Alfred L. Kroeber Biography

(Cultural Anthropologist)

Birthday: June 11, 1876 (Gemini)

Born In: Hoboken, New Jersey, United States

Alfred Louis Kroeber was a prominent American anthropologist known for his contributions to the American Indian ethnology. A very influential figure in the field of anthropology in the first half of the 20th century, Kroeber was the first person to receive a doctorate in anthropology from the Columbia University. His works in the area of anthropology though primarily focused upon understanding the nature of culture and its processes also covered a wide range of related topics such as linguistics, folklore and social structures. One of his major contributions was the studies he conducted on the Yahi people, including his close collaboration with the last surviving member of the now-extinct tribe, Ishi. As a social scientist, he held the belief that all living organisms must be understood as indivisible wholes with respect to their developmental tendencies. It was his own personal experiences, growing up in a German family which had immigrated to the U.S., which kindled his interest in studying the cultural behaviors of people. In addition to his passion for anthropology, he also contributed significantly to the field of archaeology and had a lifelong interest in languages. He was a very hard working, calm and patient person and thus much respected by all those who worked with him.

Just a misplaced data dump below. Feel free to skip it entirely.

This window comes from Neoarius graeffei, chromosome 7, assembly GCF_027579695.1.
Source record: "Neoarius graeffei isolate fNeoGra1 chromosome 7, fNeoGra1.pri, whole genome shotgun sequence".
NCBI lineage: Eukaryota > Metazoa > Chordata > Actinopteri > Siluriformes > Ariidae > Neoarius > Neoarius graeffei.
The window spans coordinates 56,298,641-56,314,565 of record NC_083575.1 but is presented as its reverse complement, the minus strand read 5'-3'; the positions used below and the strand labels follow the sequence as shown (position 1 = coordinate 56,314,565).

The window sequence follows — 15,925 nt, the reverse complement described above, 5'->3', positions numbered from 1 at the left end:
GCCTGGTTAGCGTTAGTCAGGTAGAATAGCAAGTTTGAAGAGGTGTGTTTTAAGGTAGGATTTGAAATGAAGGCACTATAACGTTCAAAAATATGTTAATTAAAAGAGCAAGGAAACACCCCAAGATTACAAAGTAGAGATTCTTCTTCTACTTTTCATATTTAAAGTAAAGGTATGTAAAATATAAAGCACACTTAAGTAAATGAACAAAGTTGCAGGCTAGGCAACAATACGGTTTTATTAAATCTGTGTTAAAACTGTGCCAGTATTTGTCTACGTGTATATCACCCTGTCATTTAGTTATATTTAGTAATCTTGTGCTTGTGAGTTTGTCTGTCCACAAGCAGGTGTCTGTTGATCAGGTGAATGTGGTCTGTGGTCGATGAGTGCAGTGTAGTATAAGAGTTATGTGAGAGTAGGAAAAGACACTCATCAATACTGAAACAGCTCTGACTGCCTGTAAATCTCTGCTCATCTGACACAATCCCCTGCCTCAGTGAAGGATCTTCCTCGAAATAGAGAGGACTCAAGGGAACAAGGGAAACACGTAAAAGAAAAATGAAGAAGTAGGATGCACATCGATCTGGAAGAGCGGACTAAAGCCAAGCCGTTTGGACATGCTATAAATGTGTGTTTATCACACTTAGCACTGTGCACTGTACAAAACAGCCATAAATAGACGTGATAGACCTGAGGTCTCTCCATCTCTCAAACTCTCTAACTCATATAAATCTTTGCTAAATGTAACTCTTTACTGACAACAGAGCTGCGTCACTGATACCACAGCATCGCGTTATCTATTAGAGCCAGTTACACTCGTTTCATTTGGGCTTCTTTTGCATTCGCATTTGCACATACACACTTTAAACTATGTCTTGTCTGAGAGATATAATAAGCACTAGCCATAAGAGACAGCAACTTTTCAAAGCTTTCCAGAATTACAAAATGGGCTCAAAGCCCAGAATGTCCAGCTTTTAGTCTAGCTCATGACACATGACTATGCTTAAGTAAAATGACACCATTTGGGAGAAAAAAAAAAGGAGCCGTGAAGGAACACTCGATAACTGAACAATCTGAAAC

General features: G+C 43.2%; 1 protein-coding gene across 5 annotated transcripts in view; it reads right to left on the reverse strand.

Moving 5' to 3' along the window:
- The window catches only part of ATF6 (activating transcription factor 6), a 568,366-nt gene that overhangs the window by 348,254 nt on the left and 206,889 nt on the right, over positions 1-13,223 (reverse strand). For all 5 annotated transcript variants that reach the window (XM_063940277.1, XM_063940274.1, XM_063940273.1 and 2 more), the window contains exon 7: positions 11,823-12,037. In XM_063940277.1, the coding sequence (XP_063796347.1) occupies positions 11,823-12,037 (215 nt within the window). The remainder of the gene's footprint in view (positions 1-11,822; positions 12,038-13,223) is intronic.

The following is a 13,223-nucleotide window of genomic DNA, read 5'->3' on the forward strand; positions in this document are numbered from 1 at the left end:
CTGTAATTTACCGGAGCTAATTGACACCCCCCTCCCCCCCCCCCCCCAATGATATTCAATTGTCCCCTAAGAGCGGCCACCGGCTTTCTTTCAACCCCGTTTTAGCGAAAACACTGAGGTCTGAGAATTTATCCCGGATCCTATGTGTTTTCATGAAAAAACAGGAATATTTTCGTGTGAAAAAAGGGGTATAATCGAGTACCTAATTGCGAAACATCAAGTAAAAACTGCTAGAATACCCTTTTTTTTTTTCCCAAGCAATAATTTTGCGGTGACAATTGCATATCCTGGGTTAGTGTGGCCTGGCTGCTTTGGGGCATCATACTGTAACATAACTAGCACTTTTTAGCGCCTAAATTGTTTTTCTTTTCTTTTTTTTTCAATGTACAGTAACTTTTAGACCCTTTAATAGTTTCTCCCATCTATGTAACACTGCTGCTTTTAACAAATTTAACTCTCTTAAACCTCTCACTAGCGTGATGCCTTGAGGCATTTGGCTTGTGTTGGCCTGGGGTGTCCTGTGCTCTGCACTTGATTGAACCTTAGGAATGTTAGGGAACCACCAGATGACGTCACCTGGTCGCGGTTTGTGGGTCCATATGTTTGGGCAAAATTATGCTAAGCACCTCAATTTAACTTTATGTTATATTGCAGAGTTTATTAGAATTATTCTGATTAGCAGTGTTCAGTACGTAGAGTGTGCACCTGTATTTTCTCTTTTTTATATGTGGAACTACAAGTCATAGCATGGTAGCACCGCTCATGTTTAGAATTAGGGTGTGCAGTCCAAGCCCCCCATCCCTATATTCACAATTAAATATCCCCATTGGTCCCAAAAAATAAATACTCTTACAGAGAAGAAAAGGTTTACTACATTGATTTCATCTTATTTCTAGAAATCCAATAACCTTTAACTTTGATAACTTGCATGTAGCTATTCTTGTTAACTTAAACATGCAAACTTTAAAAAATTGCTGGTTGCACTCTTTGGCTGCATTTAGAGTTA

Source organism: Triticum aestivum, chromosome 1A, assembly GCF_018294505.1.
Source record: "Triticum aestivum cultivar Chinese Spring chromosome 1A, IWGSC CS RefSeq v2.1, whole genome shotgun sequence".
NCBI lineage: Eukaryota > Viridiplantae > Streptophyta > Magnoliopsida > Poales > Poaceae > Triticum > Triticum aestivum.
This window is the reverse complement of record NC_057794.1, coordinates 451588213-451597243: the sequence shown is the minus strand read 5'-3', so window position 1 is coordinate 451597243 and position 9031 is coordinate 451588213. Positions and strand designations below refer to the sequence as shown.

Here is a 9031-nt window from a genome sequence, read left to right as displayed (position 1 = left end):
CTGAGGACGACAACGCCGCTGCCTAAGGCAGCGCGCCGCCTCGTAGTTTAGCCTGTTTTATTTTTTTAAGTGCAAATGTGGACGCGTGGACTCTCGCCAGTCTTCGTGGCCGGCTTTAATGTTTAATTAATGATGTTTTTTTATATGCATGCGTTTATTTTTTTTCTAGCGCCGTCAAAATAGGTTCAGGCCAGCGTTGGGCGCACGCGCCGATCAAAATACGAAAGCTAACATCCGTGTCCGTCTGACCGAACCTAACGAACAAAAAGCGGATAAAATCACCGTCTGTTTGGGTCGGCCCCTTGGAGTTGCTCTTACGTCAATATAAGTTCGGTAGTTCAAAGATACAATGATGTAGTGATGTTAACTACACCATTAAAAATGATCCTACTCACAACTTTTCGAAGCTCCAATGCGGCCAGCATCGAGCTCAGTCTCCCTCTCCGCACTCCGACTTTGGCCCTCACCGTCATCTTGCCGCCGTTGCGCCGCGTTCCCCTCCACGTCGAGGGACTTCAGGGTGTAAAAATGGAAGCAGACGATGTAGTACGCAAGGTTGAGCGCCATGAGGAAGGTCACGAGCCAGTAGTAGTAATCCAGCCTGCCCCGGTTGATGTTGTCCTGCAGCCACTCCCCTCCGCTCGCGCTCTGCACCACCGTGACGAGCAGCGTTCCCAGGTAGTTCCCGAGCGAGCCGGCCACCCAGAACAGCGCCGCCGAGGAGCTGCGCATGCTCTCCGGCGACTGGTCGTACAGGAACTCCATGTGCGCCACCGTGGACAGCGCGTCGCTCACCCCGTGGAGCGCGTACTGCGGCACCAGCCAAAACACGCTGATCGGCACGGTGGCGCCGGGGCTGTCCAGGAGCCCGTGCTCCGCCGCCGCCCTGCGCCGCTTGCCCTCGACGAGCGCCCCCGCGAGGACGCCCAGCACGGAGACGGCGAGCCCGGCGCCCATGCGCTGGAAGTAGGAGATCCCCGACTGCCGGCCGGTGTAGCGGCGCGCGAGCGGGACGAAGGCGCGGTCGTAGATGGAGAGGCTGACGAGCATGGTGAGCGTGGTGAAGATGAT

Quick Facts

Also Known As: Alfred Louis Kroeber

Died At Age: 84


Spouse/Ex-: Henrietta Rothschild, Theodora Krakow Brown

father: Florence Kroeber

mother: Johanna Muller

children: Clifton Brown Kroeber, Karl, Ted, Ursula Kroeber

Anthropologists American Men

Died on: October 5, 1960

place of death: Paris, France

City: Hoboken, New Jersey

U.S. State: New Jersey

More Facts

education: Columbia University

awards: 1912 - Fellow of the American Academy of Arts and Sciences

Childhood & Early Life
He was born on June 11, 1876, in New Jersey, to a German immigrant father, Florence Kroeber and his wife Johanna Muller. He was the eldest of their four children. The family moved to New York when Alfred was young.
When he was around seven years old he was tutored by Dr. Bamberger whom he later credited to be a brilliant teacher who instilled in his students a great curiosity for learning.
He went to Sachs’ Collegiate Institute, a grammar and high school, modeled on German gymnasium. This institute prepared boys for college.
He went to Columbia College in 1892 when he was 16 and received his A.B. in English in 1896 and an M.A. in Romantic drama the following year. However, he decided to change his field to anthropology.
In 1901, he received his doctorate degree in Anthropology from the Columbia University for his thesis on decorative symbolism on his field work among the Arapaho. His guide for Ph.D had been Franz Boas.